With a striker like Mbokani, the side were looking to get crosses in. Antwerp registered 28 crosses in the game, almost double that of their opponents. Between them, Juklerød and De Pauw combined for 17 of those crosses, which highlights the importance of their roles to the attacking tactics of Leko.
However, in order to get back on level terms initially, it was not from a cross that they scored; it was from getting their wing-backs to push up the pitch. Juklerød, highlighted here, is the deepest of the Antwerp attackers when they win the ball back in midfield. We see how Sint-Truiden are leaving themselves open to overloads on what, in basketball, we would term the weak side, being the side opposite to the ball. There is a potential three on two play on, because of the lack of defensive help the winger for the home side is giving, albeit because they have lost the ball while attacking.
Excellent and accurate passing allows Antwerp to take advantage of this situation. Juklerød was impressive all game with his willingness to run and support both attacking and defensive phases. His speed allows him to get away from the defenders, expertly finishing into the bottom corner. This all came about because of Leko’s encouragement for his wing-backs to push high up the field. He wants them to be as much a part of the defence as the attack, which this goal highlights.
Throughout the game, if one wing-back is crossing, the other was supporting in the box. At the other end, you will also see them tucking in to support the three defenders. Juklerød looks like he fits into this system perfectly, and is certainly a player to watch this season.
Winning the game
Despite going down to 10 men in the 74th minute, Antwerp were still able to win the game thanks to a brilliant Juklerød free-kick. Throughout the game, prior to the sending off, Antwerp had dominated possession, having had 65% in the first half and registering 62% for the entire game. However, following the sending off of Batubinsika, they unsurprisingly began to let their opponents have more of the ball. Their average formation line dropped considerably from 56 to 49, while Sint-Truiden’s increased from 49 to 63 by the end of the game.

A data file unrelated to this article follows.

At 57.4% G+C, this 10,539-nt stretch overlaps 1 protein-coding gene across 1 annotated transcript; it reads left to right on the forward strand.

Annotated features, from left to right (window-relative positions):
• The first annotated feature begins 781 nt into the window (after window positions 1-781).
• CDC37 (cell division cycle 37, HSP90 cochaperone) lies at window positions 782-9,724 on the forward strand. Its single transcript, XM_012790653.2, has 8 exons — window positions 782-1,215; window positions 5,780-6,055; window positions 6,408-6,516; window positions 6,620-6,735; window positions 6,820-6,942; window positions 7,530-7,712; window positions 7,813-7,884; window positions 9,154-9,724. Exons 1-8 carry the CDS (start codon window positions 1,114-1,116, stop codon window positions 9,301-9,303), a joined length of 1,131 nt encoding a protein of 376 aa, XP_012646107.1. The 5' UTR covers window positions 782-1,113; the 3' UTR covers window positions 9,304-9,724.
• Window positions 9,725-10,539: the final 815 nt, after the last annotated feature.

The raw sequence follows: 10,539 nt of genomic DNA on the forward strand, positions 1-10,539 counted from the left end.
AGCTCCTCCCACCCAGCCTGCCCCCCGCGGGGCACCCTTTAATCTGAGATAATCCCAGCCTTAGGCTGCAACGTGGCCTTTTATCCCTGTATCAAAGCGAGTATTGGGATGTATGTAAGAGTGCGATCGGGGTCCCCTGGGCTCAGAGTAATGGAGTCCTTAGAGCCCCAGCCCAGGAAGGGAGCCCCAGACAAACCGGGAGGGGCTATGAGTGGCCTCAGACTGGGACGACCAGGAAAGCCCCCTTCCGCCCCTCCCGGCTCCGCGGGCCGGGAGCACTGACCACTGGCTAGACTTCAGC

What made a difference for Antwerp was the introduction of Koji Miyoshi for Refaelov in the 63rd minute. Miyoshi provided a more direct running style compared to the Israeli playmaker, completing 100% of his three dribbles. Having gone down to 10 men, Antwerp switched to a back four, meaning that they were not going to push both wing-backs up, now using them as more traditional full-backs. This meant they needed a player like Miyoshi to transition the ball through his dribbling.
It was just this that created the free-kick which proved to be the winning goal. As we see from this throw-in, Louis Verstraete, who came on in place of De Pauw, is far deeper than the wing-backs had been. Prior to going down to 10 men, he would have been encouraged to push far higher up the field.
When Miyoshi finally receives the ball, we see that Verstraete has not moved forward, while the midfielders have also begun to sit deeper and more defensively. Miyoshi has no support ahead of him, but plenty of space into which he can run. Being a strong dribbler, he is able to transition Antwerp from the halfway line all the way up to the edge of the Sint-Truiden box, before eventually being fouled.
Again it is worth pointing out this change in tactics after going behind. When Miyoshi is fouled, we see only two other Antwerp players near the ball, whereas, prior to going down to 10 men, they would’ve had at least one more central midfielder joining the attack, as well as the wing-back. This should frustrate Muscat and his staff, as his side should have been able to nullify the attack of Antwerp in these situations. Instead, Leko bringing on Miyoshi ended up being the decisive factor in the game, as his ability to drive the ball forward allowed Antwerp to still create chances when being a man down.
Antwerp will be delighted to have come away with the win, despite going behind twice. Last season they preferred to play teams on the counter-attack, rather than having possession, so going down to 10 men may have been less of a hindrance than it could’ve been, considering it forced them into playing the way they did last year.
For Sint-Truiden, having taken the lead twice, and then spending the last 15 minutes or so up against 10 men, Muscat will be really frustrated that they were unable to escape with at least a point. However, there were certainly plenty of positives for the manager to take away from the performance; one, in particular, being that his side certainly have a plan for future games which can disrupt and upset the bigger teams in the league.